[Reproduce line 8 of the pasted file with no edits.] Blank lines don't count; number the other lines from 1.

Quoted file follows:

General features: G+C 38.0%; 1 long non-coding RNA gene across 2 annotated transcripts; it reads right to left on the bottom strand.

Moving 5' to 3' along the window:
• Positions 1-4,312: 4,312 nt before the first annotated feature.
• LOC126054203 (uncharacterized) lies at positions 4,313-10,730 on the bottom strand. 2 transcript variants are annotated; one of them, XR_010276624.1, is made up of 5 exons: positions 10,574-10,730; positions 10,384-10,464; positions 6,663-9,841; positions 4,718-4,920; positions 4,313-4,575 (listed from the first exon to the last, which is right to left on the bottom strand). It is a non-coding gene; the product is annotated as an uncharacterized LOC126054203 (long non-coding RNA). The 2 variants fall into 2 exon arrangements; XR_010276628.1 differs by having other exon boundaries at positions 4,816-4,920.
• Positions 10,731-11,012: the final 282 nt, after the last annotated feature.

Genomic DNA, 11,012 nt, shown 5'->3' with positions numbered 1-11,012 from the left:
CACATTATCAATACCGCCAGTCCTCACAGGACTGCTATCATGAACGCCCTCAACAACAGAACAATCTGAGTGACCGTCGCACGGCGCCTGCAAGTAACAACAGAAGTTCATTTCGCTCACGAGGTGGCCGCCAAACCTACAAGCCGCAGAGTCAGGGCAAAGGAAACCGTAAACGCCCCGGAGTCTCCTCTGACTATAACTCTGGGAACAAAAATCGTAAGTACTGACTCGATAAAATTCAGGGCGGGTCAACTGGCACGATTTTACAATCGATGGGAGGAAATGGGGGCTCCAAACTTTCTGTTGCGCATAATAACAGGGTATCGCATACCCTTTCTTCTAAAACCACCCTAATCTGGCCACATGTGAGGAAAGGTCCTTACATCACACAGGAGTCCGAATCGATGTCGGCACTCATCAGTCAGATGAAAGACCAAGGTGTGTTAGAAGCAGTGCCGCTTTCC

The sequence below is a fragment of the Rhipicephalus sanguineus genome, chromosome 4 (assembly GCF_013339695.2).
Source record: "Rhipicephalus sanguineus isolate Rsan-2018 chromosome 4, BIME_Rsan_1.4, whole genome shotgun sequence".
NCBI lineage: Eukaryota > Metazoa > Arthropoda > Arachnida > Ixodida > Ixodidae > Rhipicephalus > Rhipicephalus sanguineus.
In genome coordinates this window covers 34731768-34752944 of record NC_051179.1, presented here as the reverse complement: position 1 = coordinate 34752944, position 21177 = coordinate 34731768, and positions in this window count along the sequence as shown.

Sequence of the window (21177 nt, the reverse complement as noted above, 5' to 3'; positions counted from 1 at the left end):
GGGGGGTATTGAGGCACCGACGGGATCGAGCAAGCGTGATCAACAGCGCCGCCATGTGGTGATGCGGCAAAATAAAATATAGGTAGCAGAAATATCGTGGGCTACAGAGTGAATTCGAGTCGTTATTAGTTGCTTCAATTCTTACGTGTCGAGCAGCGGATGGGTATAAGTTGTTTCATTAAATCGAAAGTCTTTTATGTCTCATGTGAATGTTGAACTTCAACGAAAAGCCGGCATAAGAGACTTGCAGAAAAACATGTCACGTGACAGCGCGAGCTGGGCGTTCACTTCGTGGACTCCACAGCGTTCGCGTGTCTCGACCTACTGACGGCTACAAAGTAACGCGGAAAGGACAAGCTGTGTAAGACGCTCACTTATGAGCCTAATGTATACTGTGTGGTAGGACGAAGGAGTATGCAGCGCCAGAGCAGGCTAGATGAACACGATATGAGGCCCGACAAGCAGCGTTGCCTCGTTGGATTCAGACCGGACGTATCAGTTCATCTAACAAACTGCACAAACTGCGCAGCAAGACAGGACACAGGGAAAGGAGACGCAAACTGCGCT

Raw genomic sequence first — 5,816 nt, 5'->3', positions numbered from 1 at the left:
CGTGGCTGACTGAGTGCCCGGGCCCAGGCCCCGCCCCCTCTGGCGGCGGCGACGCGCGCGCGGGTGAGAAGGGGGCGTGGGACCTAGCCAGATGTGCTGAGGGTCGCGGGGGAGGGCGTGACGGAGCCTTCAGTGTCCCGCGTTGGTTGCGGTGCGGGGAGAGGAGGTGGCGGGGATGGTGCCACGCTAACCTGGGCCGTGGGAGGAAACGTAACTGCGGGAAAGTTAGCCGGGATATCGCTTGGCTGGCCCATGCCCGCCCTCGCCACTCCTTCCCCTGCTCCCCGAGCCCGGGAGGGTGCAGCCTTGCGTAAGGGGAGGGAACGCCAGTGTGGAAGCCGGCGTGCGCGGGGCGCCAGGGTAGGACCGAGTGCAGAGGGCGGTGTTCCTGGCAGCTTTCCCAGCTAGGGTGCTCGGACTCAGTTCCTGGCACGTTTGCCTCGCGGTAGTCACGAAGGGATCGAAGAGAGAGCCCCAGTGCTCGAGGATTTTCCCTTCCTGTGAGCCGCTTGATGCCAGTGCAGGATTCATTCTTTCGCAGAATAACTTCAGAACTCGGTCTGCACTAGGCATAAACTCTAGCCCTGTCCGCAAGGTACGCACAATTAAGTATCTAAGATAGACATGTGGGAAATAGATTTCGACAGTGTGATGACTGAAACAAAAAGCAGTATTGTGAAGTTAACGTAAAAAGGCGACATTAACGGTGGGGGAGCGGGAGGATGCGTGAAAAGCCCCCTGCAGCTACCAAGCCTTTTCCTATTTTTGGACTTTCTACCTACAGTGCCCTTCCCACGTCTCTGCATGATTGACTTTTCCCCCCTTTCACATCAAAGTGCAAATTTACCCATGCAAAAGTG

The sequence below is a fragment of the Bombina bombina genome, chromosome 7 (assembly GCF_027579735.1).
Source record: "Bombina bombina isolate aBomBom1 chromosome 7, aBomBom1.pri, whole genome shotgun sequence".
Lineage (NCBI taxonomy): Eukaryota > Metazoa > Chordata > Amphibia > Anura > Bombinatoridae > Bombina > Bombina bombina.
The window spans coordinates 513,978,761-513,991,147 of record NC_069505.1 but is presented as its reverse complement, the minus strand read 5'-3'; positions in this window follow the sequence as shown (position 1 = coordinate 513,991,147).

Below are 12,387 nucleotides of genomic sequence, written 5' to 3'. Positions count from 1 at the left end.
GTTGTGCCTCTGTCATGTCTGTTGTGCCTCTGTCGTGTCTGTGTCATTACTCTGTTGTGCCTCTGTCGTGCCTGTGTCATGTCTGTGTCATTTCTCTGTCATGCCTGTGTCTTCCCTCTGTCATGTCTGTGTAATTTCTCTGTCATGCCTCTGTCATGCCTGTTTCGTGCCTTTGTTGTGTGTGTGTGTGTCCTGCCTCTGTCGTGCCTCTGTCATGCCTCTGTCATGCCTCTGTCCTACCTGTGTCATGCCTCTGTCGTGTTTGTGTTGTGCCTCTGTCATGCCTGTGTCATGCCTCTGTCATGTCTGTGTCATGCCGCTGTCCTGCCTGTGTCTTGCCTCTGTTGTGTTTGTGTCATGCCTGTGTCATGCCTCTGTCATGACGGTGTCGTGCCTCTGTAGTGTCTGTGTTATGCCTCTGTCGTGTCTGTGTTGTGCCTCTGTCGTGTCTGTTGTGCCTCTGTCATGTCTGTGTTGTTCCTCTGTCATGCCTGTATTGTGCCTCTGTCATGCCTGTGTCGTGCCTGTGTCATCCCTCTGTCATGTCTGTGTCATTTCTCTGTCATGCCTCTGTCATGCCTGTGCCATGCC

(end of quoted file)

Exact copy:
The sequence below is a fragment of the Rhipicephalus sanguineus genome, chromosome 4 (assembly GCF_013339695.2).